When we choose fast over clear, we optimise for software execution speed over business iteration speed.

Choosing clear over fast, we make a codebase that is tuned towards other humans reading and understanding the project. It is simpler, sometimes naively so, but it becomes easier to refactor and debug.

This is good for the business because they can get their shinies faster, it is also good for the engineers because they spend less time trying to keep the wheels spinning on a monstrosity, fewer support calls at 3am.

We spend so much more time reading code then we do writing it, we should optimise for the experience of the people who work with our code over the experience of the computer that is going to run the code. The speed at which software can be changed is more useful to a business than the speed at which it runs.

When should software be fast?

Given the question: “Should I prioritise clear code over fast code?” my response would be, It depends…

There are of course, caveats to prioritising clear over fast, there is a limit to how slow we can make code before we start negatively affecting the business. This will depend from one business to another, one project to another.

In my experience, you’ll have 3 types of code in your project:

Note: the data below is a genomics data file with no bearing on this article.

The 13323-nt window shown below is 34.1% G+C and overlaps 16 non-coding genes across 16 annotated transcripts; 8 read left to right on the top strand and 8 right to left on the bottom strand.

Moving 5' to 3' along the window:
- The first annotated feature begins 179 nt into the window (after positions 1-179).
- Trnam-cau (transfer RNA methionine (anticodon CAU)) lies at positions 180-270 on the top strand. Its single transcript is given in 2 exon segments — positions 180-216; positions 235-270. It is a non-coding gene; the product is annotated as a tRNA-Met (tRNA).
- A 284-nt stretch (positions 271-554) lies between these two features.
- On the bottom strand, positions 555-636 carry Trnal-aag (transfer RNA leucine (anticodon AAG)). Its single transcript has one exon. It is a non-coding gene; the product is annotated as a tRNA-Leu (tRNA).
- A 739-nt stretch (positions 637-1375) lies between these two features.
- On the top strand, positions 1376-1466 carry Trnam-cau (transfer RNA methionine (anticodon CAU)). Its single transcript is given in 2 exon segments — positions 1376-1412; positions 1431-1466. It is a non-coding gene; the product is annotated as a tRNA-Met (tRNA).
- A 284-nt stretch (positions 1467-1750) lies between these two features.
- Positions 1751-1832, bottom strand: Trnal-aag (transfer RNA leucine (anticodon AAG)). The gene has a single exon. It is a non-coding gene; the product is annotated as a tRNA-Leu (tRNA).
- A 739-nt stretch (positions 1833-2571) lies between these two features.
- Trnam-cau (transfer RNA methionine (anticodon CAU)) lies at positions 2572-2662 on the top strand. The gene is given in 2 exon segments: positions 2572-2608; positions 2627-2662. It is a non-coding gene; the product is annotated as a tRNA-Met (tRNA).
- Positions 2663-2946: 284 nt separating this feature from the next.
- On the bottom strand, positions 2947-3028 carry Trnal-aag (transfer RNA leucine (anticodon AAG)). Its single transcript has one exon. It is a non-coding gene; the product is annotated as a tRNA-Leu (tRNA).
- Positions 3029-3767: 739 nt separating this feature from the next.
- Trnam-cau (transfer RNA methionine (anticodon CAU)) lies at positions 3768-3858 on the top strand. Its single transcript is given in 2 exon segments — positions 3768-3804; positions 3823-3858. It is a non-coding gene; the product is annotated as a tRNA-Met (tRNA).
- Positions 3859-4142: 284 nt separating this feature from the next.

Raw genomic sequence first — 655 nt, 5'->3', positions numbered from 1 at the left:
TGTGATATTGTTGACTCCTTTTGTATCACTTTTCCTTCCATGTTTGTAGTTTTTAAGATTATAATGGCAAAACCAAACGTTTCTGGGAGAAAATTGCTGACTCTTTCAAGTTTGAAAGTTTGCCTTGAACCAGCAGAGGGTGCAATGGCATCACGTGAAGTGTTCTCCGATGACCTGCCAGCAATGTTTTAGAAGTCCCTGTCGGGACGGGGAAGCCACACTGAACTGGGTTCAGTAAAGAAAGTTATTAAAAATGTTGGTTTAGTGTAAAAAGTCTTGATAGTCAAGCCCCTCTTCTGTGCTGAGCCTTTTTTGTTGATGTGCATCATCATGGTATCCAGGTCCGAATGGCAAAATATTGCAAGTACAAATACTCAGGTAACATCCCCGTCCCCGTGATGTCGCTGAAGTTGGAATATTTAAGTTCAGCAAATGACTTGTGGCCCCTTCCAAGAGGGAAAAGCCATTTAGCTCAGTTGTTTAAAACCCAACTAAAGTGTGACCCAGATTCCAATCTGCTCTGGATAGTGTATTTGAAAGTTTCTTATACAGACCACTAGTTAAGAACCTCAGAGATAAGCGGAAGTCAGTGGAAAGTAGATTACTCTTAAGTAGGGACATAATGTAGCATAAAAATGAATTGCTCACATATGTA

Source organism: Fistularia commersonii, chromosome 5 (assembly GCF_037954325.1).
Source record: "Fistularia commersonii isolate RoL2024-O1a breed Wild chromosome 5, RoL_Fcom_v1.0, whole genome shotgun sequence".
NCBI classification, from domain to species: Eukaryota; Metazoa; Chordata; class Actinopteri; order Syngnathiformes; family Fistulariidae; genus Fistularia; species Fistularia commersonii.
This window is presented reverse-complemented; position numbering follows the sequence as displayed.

• Code that gets called very infrequently, probably on startup, used to set up the environment in which the main part of the code will be run
  • Code that gets called occasionally, often these will be doing things like creating or updating entities, things that involve the very complex business logic.
  • Code that gets called very frequently, usually the code that retrieves information and displays it, or the code that is run on every request as part of monitoring or security and the like.

The code that is called very frequently tends to be a pretty small amount of code relative to the rest of the project, which is made up of the infrequent and occasionally called code.

The code that is being called infrequently should definitely prioritise clarity over performance. Making something that took 1 second take 0.1 second, while an impressive 10x improvement, is pointless, if it gets run once a week when the code is deployed and nobody notices the difference.

The code that is being called occasionally, should lean more towards clarity over performance. Especially if this is the code that contains the particularly complex business rules, this is the code that will be changed most often and it is the code that would most greatly benefit from being easy to work with. The time when this would need to prioritise performance is if there is a clear business need to make the process faster.

The code that is called very frequently, should still be written in as clear a way as possible, it should then be optimised for performance only if it has been identified as a bottleneck.